Monday, May 14, 2012

Changing Your Mind

Some days you tell the world that you aren't going to buy an iPad.
You tell them you've made a grown up decision.

And then on other days you go and buy one anyway.

Circumstances change.

Situations present themselves.

And sometimes you reevaluate your decisions, deciding instead to take a different course of action, thanks to new knowledge, a different perspective, an unexpected surprise or simply more time to have thought it over.

I don't take back anything I said about sacrificing certain things for the sake of Kingdom building. I meant that, and I still do. I am willing, but I realized that I wasn't making that decision because of wisdom or spiritual guidance.

I was making the decision out of fear. Fear that I could slip up at any turn and God would cease to show favor to me. That if I do the wrong thing, or buy the wrong thing, now, then he won't provide for me in the future...I imagined a situation in which, needing provision, I pray to God, asking for what is needed...and him answering back in an unmistakable clarity - "I already provided for you, and you spent it on an iPad...Sorry, I won't be using you after all. You've been unfaithful."

But again, that's just not how he works. 

The Bible says that God is like a father who loves to give good gifts to his children. If his children are in need, he provides for them. If he sees an opportunity for one of his children, which he knows will be good for them and good for the family, he does whatever he can to help them take advantage of that opportunity. It's not like any good father would ever say to his children, "I know you're hungry, but I gave you plenty of food yesterday, and you didn't finish your dinner...Sorry, I won't be feeding you today. You've been too wasteful."

That would never happen!

God promises to provide for our needs. Jesus says, "Seek first the Kingdom and his righteousness, and all these things will be added to you." (Mt. 6:33). It's important to take a moment and realize what Jesus is not saying here.

He is not saying that if you have enough faith, God will give you material wealth and prosperity.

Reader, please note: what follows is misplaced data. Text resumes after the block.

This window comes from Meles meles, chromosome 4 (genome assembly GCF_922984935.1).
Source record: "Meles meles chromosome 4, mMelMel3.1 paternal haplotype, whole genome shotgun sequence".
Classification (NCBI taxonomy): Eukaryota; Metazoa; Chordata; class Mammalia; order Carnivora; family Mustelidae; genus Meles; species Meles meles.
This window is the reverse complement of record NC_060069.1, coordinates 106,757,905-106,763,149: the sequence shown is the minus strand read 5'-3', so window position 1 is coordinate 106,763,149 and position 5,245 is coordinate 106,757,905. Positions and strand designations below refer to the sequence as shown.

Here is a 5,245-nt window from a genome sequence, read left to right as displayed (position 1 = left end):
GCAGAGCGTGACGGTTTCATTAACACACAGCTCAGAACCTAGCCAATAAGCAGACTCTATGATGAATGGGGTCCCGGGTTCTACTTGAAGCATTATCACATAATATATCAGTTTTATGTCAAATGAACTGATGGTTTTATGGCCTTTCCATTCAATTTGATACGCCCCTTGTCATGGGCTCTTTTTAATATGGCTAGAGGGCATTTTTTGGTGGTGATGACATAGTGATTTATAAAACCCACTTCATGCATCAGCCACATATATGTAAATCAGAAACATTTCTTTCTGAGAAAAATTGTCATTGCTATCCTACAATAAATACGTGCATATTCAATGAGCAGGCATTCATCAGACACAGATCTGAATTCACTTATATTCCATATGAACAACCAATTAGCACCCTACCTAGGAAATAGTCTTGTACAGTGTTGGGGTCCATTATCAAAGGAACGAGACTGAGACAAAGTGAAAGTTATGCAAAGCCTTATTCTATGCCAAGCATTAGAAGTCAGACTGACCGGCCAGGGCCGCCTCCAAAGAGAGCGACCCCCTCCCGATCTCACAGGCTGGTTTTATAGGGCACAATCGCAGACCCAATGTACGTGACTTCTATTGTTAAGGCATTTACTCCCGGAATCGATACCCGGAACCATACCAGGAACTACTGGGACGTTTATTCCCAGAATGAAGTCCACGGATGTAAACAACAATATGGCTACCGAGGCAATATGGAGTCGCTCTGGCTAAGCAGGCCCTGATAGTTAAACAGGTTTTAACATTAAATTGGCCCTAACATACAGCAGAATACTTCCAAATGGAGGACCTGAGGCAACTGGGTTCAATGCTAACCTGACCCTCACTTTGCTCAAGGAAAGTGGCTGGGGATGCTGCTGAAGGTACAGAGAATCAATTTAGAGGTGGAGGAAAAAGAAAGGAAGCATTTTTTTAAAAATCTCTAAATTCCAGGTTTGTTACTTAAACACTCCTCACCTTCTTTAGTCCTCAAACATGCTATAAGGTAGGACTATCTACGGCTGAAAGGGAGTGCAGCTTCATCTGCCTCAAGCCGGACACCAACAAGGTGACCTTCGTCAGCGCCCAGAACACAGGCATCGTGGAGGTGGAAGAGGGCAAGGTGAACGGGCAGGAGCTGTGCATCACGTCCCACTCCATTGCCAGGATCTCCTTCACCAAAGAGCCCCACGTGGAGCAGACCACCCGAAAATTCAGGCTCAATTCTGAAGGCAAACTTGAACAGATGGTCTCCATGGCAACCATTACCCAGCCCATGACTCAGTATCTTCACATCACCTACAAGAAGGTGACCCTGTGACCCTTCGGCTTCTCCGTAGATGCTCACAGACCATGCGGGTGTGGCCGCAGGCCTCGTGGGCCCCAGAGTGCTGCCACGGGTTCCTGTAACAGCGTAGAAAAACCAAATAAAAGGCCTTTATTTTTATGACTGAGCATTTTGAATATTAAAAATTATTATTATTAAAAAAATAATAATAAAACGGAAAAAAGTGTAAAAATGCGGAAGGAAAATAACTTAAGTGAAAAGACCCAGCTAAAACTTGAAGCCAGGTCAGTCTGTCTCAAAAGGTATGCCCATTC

He is not saying that you can ask God for whatever you want and he will automatically give it to you.

Many people think that when Jesus says "all these things" he means "whatever things you want", but that's not it at all. In order to understand what Jesus meant by "all these things" we need to look back to the previous verses, ideally reading the sentence in the context of the surrounding chapter(s), realizing that this is one small portion of a larger sermon, spanning three chapters. Jesus is encouraging his hearers not to worry about the food they will eat that day or the clothes they will wear next week. He tells them that God knows their needs, and cares for them. He will provide.

In essence, what Jesus is saying in verse 33 is, "you take care of my business, and I'll take care of yours."

So how does any of this relate to my new iPad? Because it might sound as if I'm implying that buying the iPad was an unwise decision, that I'm just counting on God to forgive me for. It could sound as if, I think that I can spend my money however I want, now, taking advantage of God's faithful promise of provision...

I'm not.

I don't think buying the iPad was wrong on my part...or even unwise. I've wrestled with this decision on and off for the better part of six months. I thought a lot about it...perhaps even too much.

The correlation is this - God says that he knows the plans he has for me (Jer. 32:11). He says that if I seek his Kingdom and his righteousness, that he will take care of my needs. It would be unfaithful for me to hoard his provision now, for fear that he may not provide for my 
future needs as I perceive them. 

Certain things happened this week, which caused me to see my circumstances differently. I prayed about my decision, sought wise counsel, received the blessing of my spouse...

...and I changed my mind.

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